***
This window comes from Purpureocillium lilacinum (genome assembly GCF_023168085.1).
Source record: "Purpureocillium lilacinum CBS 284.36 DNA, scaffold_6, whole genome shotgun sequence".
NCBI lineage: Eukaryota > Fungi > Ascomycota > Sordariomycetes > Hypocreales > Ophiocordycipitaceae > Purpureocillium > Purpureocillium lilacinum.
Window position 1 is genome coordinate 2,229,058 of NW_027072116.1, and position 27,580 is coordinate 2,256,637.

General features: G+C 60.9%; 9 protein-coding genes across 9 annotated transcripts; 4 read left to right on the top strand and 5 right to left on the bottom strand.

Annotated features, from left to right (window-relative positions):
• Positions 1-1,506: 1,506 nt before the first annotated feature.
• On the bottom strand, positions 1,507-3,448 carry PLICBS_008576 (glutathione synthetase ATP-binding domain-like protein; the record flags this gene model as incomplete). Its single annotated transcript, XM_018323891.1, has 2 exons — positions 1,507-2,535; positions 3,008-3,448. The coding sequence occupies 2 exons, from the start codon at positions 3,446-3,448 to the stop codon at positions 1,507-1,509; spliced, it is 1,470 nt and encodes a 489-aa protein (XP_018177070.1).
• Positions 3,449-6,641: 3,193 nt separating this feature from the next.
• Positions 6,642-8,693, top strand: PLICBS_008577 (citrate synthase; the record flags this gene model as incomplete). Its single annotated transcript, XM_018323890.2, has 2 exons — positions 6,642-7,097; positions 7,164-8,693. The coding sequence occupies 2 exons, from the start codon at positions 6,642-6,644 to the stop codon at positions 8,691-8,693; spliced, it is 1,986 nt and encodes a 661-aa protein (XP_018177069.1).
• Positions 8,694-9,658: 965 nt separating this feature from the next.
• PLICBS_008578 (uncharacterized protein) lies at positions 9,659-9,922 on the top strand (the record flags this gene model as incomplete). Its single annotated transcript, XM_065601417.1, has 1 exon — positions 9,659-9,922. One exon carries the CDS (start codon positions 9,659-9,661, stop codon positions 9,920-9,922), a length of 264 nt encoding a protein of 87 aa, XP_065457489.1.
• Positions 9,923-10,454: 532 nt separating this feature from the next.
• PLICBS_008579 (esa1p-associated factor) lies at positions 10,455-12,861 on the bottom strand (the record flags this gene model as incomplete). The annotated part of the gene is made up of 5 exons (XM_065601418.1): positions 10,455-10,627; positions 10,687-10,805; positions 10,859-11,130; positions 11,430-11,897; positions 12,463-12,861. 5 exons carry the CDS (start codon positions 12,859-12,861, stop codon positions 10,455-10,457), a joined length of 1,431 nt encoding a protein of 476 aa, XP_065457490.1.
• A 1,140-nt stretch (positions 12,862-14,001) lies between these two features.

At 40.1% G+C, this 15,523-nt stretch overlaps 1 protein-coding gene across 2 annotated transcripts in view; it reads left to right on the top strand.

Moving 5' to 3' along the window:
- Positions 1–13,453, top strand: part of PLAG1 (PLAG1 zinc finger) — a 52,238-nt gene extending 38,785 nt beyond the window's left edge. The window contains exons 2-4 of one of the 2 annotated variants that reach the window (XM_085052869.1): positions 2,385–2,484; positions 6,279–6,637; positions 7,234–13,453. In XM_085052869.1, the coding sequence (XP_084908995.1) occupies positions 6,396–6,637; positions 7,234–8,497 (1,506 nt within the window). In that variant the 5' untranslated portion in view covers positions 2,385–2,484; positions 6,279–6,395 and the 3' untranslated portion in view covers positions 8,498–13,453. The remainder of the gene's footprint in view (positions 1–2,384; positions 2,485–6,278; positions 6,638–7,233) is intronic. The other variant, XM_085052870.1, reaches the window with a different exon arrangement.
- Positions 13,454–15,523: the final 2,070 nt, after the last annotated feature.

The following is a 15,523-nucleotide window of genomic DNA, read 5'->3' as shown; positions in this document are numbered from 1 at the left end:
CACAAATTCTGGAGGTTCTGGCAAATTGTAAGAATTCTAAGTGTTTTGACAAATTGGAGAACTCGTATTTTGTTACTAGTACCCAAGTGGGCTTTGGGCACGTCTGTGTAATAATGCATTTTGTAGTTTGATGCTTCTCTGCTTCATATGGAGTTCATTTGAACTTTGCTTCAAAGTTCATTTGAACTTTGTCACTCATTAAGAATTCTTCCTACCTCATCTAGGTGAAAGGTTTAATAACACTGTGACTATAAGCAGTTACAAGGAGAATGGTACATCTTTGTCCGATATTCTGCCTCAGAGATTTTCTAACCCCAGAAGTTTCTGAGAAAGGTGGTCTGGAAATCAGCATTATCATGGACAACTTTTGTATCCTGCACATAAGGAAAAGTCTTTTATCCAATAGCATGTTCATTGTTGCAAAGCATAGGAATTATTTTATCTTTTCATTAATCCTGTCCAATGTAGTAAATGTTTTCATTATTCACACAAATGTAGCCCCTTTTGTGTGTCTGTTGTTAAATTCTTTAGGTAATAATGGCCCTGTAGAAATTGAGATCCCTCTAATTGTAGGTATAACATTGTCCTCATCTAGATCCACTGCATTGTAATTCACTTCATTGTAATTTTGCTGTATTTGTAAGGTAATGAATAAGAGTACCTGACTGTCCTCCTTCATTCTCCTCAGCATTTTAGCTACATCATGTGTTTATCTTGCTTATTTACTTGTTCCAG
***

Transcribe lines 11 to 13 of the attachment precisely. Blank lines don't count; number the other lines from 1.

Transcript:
• Positions 8,694-9,658: 965 nt separating this feature from the next.
• PLICBS_008578 (uncharacterized protein) lies at positions 9,659-9,922 on the top strand (the record flags this gene model as incomplete). Its single annotated transcript, XM_065601417.1, has 1 exon — positions 9,659-9,922. One exon carries the CDS (start codon positions 9,659-9,661, stop codon positions 9,920-9,922), a length of 264 nt encoding a protein of 87 aa, XP_065457489.1.
• Positions 9,923-10,454: 532 nt separating this feature from the next.